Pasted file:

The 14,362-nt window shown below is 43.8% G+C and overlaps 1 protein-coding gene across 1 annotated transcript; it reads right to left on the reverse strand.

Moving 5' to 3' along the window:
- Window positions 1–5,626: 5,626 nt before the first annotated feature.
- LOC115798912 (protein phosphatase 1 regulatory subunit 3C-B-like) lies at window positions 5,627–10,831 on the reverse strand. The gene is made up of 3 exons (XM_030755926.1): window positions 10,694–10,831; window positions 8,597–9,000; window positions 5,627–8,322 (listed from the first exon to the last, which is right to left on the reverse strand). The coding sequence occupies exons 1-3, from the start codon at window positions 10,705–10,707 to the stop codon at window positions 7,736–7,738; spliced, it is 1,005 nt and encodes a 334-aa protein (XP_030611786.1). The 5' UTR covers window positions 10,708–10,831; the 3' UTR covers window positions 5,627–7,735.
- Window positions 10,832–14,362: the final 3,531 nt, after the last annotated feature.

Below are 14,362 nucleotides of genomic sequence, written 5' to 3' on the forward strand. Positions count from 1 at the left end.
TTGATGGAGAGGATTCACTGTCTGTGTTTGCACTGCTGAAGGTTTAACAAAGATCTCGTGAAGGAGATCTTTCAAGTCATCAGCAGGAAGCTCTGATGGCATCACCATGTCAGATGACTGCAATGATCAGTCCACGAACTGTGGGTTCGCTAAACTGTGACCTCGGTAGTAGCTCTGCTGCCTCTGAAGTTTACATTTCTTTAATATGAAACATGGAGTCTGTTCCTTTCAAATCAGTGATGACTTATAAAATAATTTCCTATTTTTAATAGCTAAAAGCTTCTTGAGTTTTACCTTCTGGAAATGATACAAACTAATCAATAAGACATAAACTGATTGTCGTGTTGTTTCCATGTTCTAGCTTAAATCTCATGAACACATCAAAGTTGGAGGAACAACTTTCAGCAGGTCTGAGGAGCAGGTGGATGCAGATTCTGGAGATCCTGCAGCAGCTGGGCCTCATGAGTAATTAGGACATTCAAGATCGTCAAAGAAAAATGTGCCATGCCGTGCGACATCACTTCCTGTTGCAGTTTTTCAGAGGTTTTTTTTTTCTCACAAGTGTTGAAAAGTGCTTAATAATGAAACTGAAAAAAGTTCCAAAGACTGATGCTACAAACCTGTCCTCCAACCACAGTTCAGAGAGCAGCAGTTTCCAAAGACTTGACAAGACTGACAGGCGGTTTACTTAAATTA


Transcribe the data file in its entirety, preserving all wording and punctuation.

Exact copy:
The 14,362-nt window shown below is 43.8% G+C and overlaps 1 protein-coding gene across 1 annotated transcript; it reads right to left on the reverse strand.

Moving 5' to 3' along the window:
- Window positions 1–5,626: 5,626 nt before the first annotated feature.
- LOC115798912 (protein phosphatase 1 regulatory subunit 3C-B-like) lies at window positions 5,627–10,831 on the reverse strand. The gene is made up of 3 exons (XM_030755926.1): window positions 10,694–10,831; window positions 8,597–9,000; window positions 5,627–8,322 (listed from the first exon to the last, which is right to left on the reverse strand). The coding sequence occupies exons 1-3, from the start codon at window positions 10,705–10,707 to the stop codon at window positions 7,736–7,738; spliced, it is 1,005 nt and encodes a 334-aa protein (XP_030611786.1). The 5' UTR covers window positions 10,708–10,831; the 3' UTR covers window positions 5,627–7,735.
- Window positions 10,832–14,362: the final 3,531 nt, after the last annotated feature.

Below are 14,362 nucleotides of genomic sequence, written 5' to 3' on the forward strand. Positions count from 1 at the left end.
TTGATGGAGAGGATTCACTGTCTGTGTTTGCACTGCTGAAGGTTTAACAAAGATCTCGTGAAGGAGATCTTTCAAGTCATCAGCAGGAAGCTCTGATGGCATCACCATGTCAGATGACTGCAATGATCAGTCCACGAACTGTGGGTTCGCTAAACTGTGACCTCGGTAGTAGCTCTGCTGCCTCTGAAGTTTACATTTCTTTAATATGAAACATGGAGTCTGTTCCTTTCAAATCAGTGATGACTTATAAAATAATTTCCTATTTTTAATAGCTAAAAGCTTCTTGAGTTTTACCTTCTGGAAATGATACAAACTAATCAATAAGACATAAACTGATTGTCGTGTTGTTTCCATGTTCTAGCTTAAATCTCATGAACACATCAAAGTTGGAGGAACAACTTTCAGCAGGTCTGAGGAGCAGGTGGATGCAGATTCTGGAGATCCTGCAGCAGCTGGGCCTCATGAGTAATTAGGACATTCAAGATCGTCAAAGAAAAATGTGCCATGCCGTGCGACATCACTTCCTGTTGCAGTTTTTCAGAGGTTTTTTTTTTCTCACAAGTGTTGAAAAGTGCTTAATAATGAAACTGAAAAAAGTTCCAAAGACTGATGCTACAAACCTGTCCTCCAACCACAGTTCAGAGAGCAGCAGTTTCCAAAGACTTGACAAGACTGACAGGCGGTTTACTTAAATTA